Fred Taylor, Who Spent His Life Supporting The Boston Jazz Scene, Dies At 90 | The ARTery
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Fred Taylor, Who Spent His Life Supporting The Boston Jazz Scene, Dies At 90

Simón Rios

Fred Taylor, who for six decades brought some of the biggest names in jazz and comedy to the Boston area, died Saturday at the age of 90.

He was born in Boston in 1929. His parents were Jewish and owned a mattress and upholstery business. The family moved to Newton when he was a young boy — and his love for jazz began when he heard Dizzy Gillespie’s 1944 hit “Salt Peanuts.”

Taylor worked as a mattress salesman in the 1950s after graduating from Boston University. He played piano and dabbled as a drummer — but his mission turned out to be music promotion.

Sue Auclair, a marketing professional who worked with Taylor for decades, says Taylor would obsess over the most minute details: "He'd be there with the coffee makers and drive out to Costco and get big platters of food."

Fred Taylor in his office in Allston in 2017. (Jesse Costa/WBUR)
Fred Taylor in his office in Allston in 2017. (Jesse Costa/WBUR)

Taylor promoted jazz giants like Sonny Rollins, Herbie Hancock, George Benson and mainstream megastars like Diana Ross, Bruce Springsteen and Bob Dylan.

In 1981, Miles Davis picked Boston as the place to launch his comeback after years away from the music business. Davis recounted in his autobiography he wouldn’t have come to Boston for anybody but Taylor.

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"We did eight shows there with Miles," recalls Auclair. "And it was sold out before we could even print the tickets."

Auclair says the shows were transcendent. "People were in tears. People were screaming, going crazy," she remembers. "And after each set of those eight shows, people wanted encores. And they all — I don't know how it happened — they just started chanting, 'We want Miles. We want Miles.' And he would come out, play an encore and they would keep screaming."

Taylor counted many music legends as his good friends, particularly jazz icon Dave Brubeck. In a 2017 interview with WBUR, Taylor said their friendship began with a tape recorder. He had used it to tape one of Brubeck’s performances.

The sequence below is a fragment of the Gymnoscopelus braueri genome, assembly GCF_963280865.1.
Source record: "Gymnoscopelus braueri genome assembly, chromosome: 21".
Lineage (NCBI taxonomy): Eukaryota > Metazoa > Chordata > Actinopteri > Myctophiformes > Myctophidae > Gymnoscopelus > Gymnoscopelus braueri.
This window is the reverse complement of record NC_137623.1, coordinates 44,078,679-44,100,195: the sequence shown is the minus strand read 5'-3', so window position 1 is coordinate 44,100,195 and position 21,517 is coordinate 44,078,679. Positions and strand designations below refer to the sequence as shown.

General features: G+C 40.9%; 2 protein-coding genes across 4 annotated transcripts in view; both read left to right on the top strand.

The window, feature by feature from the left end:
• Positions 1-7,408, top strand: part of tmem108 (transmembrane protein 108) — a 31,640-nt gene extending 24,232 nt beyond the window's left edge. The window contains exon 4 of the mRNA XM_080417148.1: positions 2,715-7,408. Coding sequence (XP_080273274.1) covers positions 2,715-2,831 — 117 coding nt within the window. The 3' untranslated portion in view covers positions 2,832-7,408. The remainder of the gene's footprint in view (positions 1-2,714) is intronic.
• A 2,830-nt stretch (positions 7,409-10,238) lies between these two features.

"At the end he says, 'I’d like to hear what you got,' " Taylor recalled in the interview. "So we jumped into my car. I drive to Newton — I’m still living with my folks — and I had a big hi-fi system, I plugged it in he says, 'Wow, that’s great!' "

The recording went on to become an early-era LP, which helped boost Brubeck's career and get him signed to Columbia Records.

Fred Taylor updating a marquee at Paul's Mall. (Courtesy)
Fred Taylor updating a marquee at Paul's Mall. (Courtesy)

In 1965 and ‘66, Taylor and a business partner bought two adjacent basement nightclubs near Copley Square — Paul’s Mall and the Jazz Workshop. They became the high notes of Boston’s jazz scene. Taylor also branched out to the comedy business, bringing in comics like George Carlin, Lily Tomlin and Richard Pryor.

Paul’s Mall and the Jazz Workshop were admired and respected, but weren’t big enough to bring in revenue to pay the big acts. The clubs closed in '78, with B.B. King and Milt Jackson taking the final bows.

After that, Taylor and his partner bought the Harvard Square Theater. According to Taylor’s account, the movie theater was a lucrative business, and they sold it to a national chain in 1986.

His next big undertaking was Scullers Jazz Club, where he became entertainment director in 1990.

"It was basically just a hotel lounge when he got there that sometimes had music," said local jazz historian Dick Vacca. Vacca helped write Taylor’s autobiography, set to be released next spring.

"He made the business," Vacca said. "He did a lot of working, innovated, and he brought a lot of people into town. He was heartbroken when they told him that they were they were done."

Scullers let Taylor go in 2016 after a 26-year run.

Some musicians talked about boycotting the club, but Taylor insisted against it. That’s because, for Taylor, it was always about the music.

“You gotta keep that forward momentum. I mean memories are good, but don’t get caught up and stay there."

Fred Taylor

"He does it for all of the most pure, beautiful reasons," said saxophonist Grace Kelly. "He will be the first person to see a show and call someone up and be like, 'Oh my God, this talent!' "

Taylor discovered Kelly when she was just 13. She’s since gone on to become one of the biggest names in jazz.

"It's not all about numbers," Kelly said of Taylor. "It's not about, 'Oh, we didn't sell this amount of tickets.' The first thing is, 'What was the music like?' "

On Taylor’s 90th birthday this past spring, Kelly’s parents hosted a celebration at their home in Brookline. Taylor did what he called a "sit-down" comedy routine and impersonated some of his favorite comics.

At that same party, Taylor recalled advice once given by Duke Ellington: to stay focused on current projects, rather than the past.

“You gotta keep that forward momentum," said Taylor. "I mean memories are good, but don’t get caught up and stay there."

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